Written by: Emily Young // May 22, 2020
Last updated: May 22, 2020
As a leader in your organization, you’re faced with a tough challenge. How can you maintain productivity (and profitability) when workers are chronically stressed due to COVID-19? The answer is simple: Take care of your employees’ emotional and mental well-being. Read on to learn six ways to improve employee wellness for productivity during the coronavirus crisis.
The Link Between Anxiety and Productivity
Due to the coronavirus crisis, we are facing a lot of uncertainty. That makes us anxious, explained Paul Spector, a distinguished professor emeritus at USF with a background in organizational psychology. “If all of a sudden your world is in turmoil and you don't know day to day what's going to happen, there's always the fear that something bad could happen," Spector said.
Employees are dealing with very real concerns in nearly every aspect of their lives: Will they get sick? Will they lose their jobs? When will the world return to normal?
This constant stress makes it much harder for employees to be productive. “Worry is distracting,” Spector said. “If someone is anxious about something, it's sapping their energy and sapping their attention. So instead of focusing on work, they're distracted. They may make more mistakes. Their level of productivity may go down because they're having trouble concentrating.”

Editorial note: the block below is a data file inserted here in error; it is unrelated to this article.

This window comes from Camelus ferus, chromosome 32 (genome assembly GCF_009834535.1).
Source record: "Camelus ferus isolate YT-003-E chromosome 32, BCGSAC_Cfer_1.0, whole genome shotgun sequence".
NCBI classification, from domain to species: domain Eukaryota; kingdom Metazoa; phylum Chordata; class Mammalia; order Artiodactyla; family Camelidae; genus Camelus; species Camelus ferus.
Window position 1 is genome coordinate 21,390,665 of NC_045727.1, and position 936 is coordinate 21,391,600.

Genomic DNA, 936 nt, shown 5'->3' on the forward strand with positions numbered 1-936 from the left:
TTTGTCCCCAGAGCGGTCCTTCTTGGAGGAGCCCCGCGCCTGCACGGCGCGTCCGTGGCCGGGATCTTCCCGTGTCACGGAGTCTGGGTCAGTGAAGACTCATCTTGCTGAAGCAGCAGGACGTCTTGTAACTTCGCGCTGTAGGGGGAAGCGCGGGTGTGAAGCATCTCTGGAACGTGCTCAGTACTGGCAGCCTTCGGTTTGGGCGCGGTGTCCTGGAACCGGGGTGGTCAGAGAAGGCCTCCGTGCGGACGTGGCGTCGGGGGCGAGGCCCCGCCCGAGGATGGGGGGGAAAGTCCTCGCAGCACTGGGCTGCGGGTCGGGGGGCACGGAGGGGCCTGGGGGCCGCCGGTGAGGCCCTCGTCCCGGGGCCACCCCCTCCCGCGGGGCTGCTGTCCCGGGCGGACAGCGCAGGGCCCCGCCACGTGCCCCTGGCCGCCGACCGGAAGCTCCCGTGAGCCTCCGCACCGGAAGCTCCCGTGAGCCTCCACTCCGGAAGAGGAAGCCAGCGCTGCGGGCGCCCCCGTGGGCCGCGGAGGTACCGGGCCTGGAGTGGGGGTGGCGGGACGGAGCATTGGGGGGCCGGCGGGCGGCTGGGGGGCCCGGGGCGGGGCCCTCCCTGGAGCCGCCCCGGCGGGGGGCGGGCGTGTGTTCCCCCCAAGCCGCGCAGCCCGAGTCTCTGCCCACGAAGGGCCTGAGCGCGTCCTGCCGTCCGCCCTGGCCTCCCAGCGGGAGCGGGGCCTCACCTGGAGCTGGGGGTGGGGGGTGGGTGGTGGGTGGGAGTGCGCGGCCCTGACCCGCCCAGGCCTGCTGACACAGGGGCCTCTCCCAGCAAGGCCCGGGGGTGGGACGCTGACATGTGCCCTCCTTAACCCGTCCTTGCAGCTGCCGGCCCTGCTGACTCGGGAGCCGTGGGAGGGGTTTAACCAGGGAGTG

As a leader, it’s your job to take care of your team’s well-being. It’s also smart for business. “From an employer's perspective, it's worth their while to reduce stress and anxiety as much as is feasible to do,” Spector said.
You can take the following six actions to support your employees’ mental and emotional health during the coronavirus crisis:
6. Be Flexible
Understand that your team “may be working under less than ideal conditions,” Spector said. Be flexible in assigning projects and understand that employees may not be able to handle their usual workload if they’re also juggling children or health crises. Help your team prioritize tasks and decide which projects can be put on hold until later.
5. Check In
It’s crucial for us to practice social distancing to stop the spread of COVID-19. But loneliness is hard on our minds and our bodies; one study has shown that “lacking any social connection may be comparable to smoking up to 15 cigarettes per day as a risk factor for mortality,” according to this New York Times article. Employees who live alone may feel particularly vulnerable.
Try to create a sense of online community for your team. Consider offering a daily, 30-minute video conference for any employee who wants to join. “I think that's a good way for supervisors to keep in touch with the people that are working for them, and also for employees to keep in touch with each other,” Spector said. “People don't feel so isolated.” Keep the focus on connection and community and save discussions about work projects for other meetings.
4. Ask Employees What They Need
You can reach out to groups of employees through your daily video conferences, but it’s also important to check in one-on-one. Ask team members what you can (reasonably) do to help them during this crisis. “Don't make any assumptions, but just ask people, you know, what do you need that we can do for you?” Spector said.
3. Show Employees You Trust Them